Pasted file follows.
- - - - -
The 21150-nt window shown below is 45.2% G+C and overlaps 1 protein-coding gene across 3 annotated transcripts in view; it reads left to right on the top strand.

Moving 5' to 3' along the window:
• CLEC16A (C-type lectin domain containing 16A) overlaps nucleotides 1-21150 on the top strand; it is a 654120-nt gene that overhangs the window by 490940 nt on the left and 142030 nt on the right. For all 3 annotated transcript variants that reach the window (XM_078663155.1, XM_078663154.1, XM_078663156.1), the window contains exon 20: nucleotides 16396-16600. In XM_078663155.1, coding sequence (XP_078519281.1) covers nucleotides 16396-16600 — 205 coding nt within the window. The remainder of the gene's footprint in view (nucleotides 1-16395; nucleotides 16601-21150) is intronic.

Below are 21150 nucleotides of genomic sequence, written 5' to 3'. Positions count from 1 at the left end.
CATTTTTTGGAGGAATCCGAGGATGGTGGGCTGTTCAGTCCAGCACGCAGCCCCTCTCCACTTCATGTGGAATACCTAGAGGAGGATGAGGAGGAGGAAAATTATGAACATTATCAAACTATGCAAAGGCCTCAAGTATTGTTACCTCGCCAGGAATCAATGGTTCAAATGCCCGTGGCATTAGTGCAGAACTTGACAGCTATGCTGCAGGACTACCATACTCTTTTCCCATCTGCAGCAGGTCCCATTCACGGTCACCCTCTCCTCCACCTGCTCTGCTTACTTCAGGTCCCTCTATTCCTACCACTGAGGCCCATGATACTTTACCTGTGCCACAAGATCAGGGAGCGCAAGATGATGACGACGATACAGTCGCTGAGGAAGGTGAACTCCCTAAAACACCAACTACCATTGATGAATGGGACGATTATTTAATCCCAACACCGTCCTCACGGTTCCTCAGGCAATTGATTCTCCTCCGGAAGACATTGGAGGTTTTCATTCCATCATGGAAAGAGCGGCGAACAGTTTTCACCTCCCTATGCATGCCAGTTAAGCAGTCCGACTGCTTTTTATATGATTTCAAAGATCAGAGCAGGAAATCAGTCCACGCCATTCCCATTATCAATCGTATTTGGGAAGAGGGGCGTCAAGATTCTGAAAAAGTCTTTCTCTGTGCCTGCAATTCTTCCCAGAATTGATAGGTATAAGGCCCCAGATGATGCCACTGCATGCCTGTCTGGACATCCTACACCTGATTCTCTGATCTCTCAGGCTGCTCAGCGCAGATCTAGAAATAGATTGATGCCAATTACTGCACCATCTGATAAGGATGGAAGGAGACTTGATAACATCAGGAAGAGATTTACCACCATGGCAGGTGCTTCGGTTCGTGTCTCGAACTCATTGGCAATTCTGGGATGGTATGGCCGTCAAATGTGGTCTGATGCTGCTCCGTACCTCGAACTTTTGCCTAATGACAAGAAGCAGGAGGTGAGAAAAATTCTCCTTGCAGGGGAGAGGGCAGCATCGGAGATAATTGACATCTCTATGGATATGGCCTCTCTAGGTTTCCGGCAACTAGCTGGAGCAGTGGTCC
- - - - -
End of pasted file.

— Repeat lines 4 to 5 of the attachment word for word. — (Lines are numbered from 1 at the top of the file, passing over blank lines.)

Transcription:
Below are 21150 nucleotides of genomic sequence, written 5' to 3'. Positions count from 1 at the left end.
CATTTTTTGGAGGAATCCGAGGATGGTGGGCTGTTCAGTCCAGCACGCAGCCCCTCTCCACTTCATGTGGAATACCTAGAGGAGGATGAGGAGGAGGAAAATTATGAACATTATCAAACTATGCAAAGGCCTCAAGTATTGTTACCTCGCCAGGAATCAATGGTTCAAATGCCCGTGGCATTAGTGCAGAACTTGACAGCTATGCTGCAGGACTACCATACTCTTTTCCCATCTGCAGCAGGTCCCATTCACGGTCACCCTCTCCTCCACCTGCTCTGCTTACTTCAGGTCCCTCTATTCCTACCACTGAGGCCCATGATACTTTACCTGTGCCACAAGATCAGGGAGCGCAAGATGATGACGACGATACAGTCGCTGAGGAAGGTGAACTCCCTAAAACACCAACTACCATTGATGAATGGGACGATTATTTAATCCCAACACCGTCCTCACGGTTCCTCAGGCAATTGATTCTCCTCCGGAAGACATTGGAGGTTTTCATTCCATCATGGAAAGAGCGGCGAACAGTTTTCACCTCCCTATGCATGCCAGTTAAGCAGTCCGACTGCTTTTTATATGATTTCAAAGATCAGAGCAGGAAATCAGTCCACGCCATTCCCATTATCAATCGTATTTGGGAAGAGGGGCGTCAAGATTCTGAAAAAGTCTTTCTCTGTGCCTGCAATTCTTCCCAGAATTGATAGGTATAAGGCCCCAGATGATGCCACTGCATGCCTGTCTGGACATCCTACACCTGATTCTCTGATCTCTCAGGCTGCTCAGCGCAGATCTAGAAATAGATTGATGCCAATTACTGCACCATCTGATAAGGATGGAAGGAGACTTGATAACATCAGGAAGAGATTTACCACCATGGCAGGTGCTTCGGTTCGTGTCTCGAACTCATTGGCAATTCTGGGATGGTATGGCCGTCAAATGTGGTCTGATGCTGCTCCGTACCTCGAACTTTTGCCTAATGACAAGAAGCAGGAGGTGAGAAAAATTCTCCTTGCAGGGGAGAGGGCAGCATCGGAGATAATTGACATCTCTATGGATATGGCCTCTCTAGGTTTCCGGCAACTAGCTGGAGCAGTGGTCC